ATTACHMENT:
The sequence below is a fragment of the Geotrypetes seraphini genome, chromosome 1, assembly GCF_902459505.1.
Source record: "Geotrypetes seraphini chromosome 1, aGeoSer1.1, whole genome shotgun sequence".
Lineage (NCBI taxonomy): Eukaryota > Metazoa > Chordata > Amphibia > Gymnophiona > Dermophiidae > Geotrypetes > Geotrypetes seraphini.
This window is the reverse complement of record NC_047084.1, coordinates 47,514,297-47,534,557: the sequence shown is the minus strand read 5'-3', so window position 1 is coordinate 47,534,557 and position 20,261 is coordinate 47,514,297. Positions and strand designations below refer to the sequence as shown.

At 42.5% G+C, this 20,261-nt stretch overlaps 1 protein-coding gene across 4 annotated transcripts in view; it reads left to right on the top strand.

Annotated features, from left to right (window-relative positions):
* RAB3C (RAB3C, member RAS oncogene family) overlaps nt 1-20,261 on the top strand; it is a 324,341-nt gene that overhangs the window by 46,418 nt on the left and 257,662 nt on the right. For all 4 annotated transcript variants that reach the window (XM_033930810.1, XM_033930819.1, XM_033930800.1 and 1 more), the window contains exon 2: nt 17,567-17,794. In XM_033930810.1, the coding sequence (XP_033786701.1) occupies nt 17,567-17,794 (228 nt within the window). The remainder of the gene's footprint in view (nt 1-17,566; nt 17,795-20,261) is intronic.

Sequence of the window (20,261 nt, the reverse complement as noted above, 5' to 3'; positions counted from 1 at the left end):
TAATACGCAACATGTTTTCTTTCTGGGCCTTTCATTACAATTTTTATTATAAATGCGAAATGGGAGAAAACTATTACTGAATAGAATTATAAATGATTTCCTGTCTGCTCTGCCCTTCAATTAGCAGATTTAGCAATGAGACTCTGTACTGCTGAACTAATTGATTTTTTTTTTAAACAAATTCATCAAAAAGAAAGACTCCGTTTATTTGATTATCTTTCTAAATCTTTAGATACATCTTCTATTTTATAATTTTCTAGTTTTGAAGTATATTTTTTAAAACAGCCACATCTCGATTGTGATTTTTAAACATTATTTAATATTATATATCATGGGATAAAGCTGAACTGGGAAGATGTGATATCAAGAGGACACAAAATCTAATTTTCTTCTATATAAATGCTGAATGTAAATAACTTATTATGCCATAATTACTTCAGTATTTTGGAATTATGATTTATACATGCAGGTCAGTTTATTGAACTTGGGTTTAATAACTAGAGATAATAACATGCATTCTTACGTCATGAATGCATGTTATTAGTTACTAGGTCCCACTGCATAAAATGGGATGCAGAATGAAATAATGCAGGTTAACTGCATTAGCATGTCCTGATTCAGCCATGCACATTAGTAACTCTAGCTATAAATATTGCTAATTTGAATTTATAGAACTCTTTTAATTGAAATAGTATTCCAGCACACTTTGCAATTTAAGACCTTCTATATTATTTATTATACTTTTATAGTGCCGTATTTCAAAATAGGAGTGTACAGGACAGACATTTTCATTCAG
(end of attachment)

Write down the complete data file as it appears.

The sequence below is a fragment of the Geotrypetes seraphini genome, chromosome 1, assembly GCF_902459505.1.
Source record: "Geotrypetes seraphini chromosome 1, aGeoSer1.1, whole genome shotgun sequence".
Lineage (NCBI taxonomy): Eukaryota > Metazoa > Chordata > Amphibia > Gymnophiona > Dermophiidae > Geotrypetes > Geotrypetes seraphini.
This window is the reverse complement of record NC_047084.1, coordinates 47,514,297-47,534,557: the sequence shown is the minus strand read 5'-3', so window position 1 is coordinate 47,534,557 and position 20,261 is coordinate 47,514,297. Positions and strand designations below refer to the sequence as shown.

At 42.5% G+C, this 20,261-nt stretch overlaps 1 protein-coding gene across 4 annotated transcripts in view; it reads left to right on the top strand.

Annotated features, from left to right (window-relative positions):
* RAB3C (RAB3C, member RAS oncogene family) overlaps nt 1-20,261 on the top strand; it is a 324,341-nt gene that overhangs the window by 46,418 nt on the left and 257,662 nt on the right. For all 4 annotated transcript variants that reach the window (XM_033930810.1, XM_033930819.1, XM_033930800.1 and 1 more), the window contains exon 2: nt 17,567-17,794. In XM_033930810.1, the coding sequence (XP_033786701.1) occupies nt 17,567-17,794 (228 nt within the window). The remainder of the gene's footprint in view (nt 1-17,566; nt 17,795-20,261) is intronic.

Sequence of the window (20,261 nt, the reverse complement as noted above, 5' to 3'; positions counted from 1 at the left end):
TAATACGCAACATGTTTTCTTTCTGGGCCTTTCATTACAATTTTTATTATAAATGCGAAATGGGAGAAAACTATTACTGAATAGAATTATAAATGATTTCCTGTCTGCTCTGCCCTTCAATTAGCAGATTTAGCAATGAGACTCTGTACTGCTGAACTAATTGATTTTTTTTTTAAACAAATTCATCAAAAAGAAAGACTCCGTTTATTTGATTATCTTTCTAAATCTTTAGATACATCTTCTATTTTATAATTTTCTAGTTTTGAAGTATATTTTTTAAAACAGCCACATCTCGATTGTGATTTTTAAACATTATTTAATATTATATATCATGGGATAAAGCTGAACTGGGAAGATGTGATATCAAGAGGACACAAAATCTAATTTTCTTCTATATAAATGCTGAATGTAAATAACTTATTATGCCATAATTACTTCAGTATTTTGGAATTATGATTTATACATGCAGGTCAGTTTATTGAACTTGGGTTTAATAACTAGAGATAATAACATGCATTCTTACGTCATGAATGCATGTTATTAGTTACTAGGTCCCACTGCATAAAATGGGATGCAGAATGAAATAATGCAGGTTAACTGCATTAGCATGTCCTGATTCAGCCATGCACATTAGTAACTCTAGCTATAAATATTGCTAATTTGAATTTATAGAACTCTTTTAATTGAAATAGTATTCCAGCACACTTTGCAATTTAAGACCTTCTATATTATTTATTATACTTTTATAGTGCCGTATTTCAAAATAGGAGTGTACAGGACAGACATTTTCATTCAG